Greenland Ice Melt: Unprecedented Since 1889

by Charles C. W. Cooke

The BBC announces an environmental crisis in Greenland:

The surface of Greenland’s massive ice sheet has melted this month over an unusually large area, Nasa has said.

Scientists said the “unprecedented” melting took place over a larger area than has been detected in three decades of satellite observation.

Such melting is unprecedented. Well, not exactly unprecedented. But it hasn’t happened since 1889, and that was a really long time ago:

According to ice core records, such pronounced melting at Summit station and across the ice sheet has not occurred since 1889.

“When we see melt in places that we haven’t seen before, at least in a long period of time, it makes you sit up and ask what’s happening,” Nasa chief scientist Waleed Abdalati said.

Fair enough. Nonetheless, perhaps it really is time to “sit up and ask what’s happening.” This was an unexpected and worrisome event that can only augur badly:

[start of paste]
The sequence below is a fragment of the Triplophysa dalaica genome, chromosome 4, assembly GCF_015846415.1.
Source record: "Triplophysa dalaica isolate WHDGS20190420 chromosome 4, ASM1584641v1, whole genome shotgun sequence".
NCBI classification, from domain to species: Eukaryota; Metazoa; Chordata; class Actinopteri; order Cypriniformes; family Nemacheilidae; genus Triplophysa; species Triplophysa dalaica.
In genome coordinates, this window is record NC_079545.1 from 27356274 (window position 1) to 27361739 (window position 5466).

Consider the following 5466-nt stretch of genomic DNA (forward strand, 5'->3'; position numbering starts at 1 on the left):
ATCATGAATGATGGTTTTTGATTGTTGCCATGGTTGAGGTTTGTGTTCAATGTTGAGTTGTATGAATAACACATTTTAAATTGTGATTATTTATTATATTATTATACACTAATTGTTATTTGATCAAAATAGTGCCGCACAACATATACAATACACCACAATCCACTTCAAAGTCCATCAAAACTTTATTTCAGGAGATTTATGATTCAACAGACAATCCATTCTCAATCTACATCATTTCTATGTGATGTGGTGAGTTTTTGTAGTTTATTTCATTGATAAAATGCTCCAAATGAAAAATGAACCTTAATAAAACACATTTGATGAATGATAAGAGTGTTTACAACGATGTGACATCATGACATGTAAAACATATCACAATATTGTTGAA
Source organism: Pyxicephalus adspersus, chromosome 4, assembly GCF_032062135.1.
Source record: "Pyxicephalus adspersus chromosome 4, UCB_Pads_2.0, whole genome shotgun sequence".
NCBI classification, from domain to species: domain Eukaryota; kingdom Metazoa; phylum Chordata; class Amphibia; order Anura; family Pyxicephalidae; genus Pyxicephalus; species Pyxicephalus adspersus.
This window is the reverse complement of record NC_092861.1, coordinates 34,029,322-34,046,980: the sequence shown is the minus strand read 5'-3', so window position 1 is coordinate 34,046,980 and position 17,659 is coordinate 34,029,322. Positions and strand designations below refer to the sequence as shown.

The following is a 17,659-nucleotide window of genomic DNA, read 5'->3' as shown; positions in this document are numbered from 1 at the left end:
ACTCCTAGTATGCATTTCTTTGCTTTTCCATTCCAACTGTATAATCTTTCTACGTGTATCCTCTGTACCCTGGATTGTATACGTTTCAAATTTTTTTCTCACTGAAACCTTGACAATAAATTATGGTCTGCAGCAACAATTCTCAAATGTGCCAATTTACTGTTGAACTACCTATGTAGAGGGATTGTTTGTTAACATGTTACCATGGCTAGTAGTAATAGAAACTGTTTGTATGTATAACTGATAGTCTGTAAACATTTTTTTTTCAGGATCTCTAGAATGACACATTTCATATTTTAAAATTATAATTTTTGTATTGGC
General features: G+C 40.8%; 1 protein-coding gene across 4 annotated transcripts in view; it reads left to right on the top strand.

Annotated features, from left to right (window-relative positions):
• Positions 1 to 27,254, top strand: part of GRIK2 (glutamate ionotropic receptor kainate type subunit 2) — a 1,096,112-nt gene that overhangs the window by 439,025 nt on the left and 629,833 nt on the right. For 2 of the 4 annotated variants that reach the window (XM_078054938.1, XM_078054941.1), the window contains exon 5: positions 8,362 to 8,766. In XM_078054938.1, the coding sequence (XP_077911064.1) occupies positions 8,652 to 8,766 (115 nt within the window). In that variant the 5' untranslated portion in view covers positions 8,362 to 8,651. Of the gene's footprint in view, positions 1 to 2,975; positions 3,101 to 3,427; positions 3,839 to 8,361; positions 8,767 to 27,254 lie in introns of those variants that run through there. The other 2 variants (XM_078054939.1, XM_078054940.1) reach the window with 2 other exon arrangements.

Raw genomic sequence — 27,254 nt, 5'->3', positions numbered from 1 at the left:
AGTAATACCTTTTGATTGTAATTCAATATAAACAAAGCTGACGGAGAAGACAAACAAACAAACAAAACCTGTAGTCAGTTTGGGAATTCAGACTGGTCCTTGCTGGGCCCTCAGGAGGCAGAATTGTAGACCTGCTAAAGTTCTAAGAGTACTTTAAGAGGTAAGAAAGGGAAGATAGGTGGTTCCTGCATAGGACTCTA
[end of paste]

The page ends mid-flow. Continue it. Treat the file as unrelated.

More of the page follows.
“Ice cores from Summit show that melting events of this type occur about once every 150 years on average. With the last one happening in 1889, this event is right on time,” said Lora Koenig, a glaciologist from Nasa’s Goddard Space Flight Center in Maryland and a member of the research team analysing the satellite data.

“But if we continue to observe melting events like this in upcoming years, it will be worrisome.”

Unexpected? Not so much. Worrisome? Well, one could have said such things in the past, too. In, say, 1889. And for now:

Scientists said they believed that much of Greenland’s ice was already freezing again.

So, providing that we ignore that this is cyclical and, neglect to acknowledge that the jet stream has taken a southerly track this season, putting Greenland under high pressure blocking for months, it looks as if we have sufficient cause to panic. Run!

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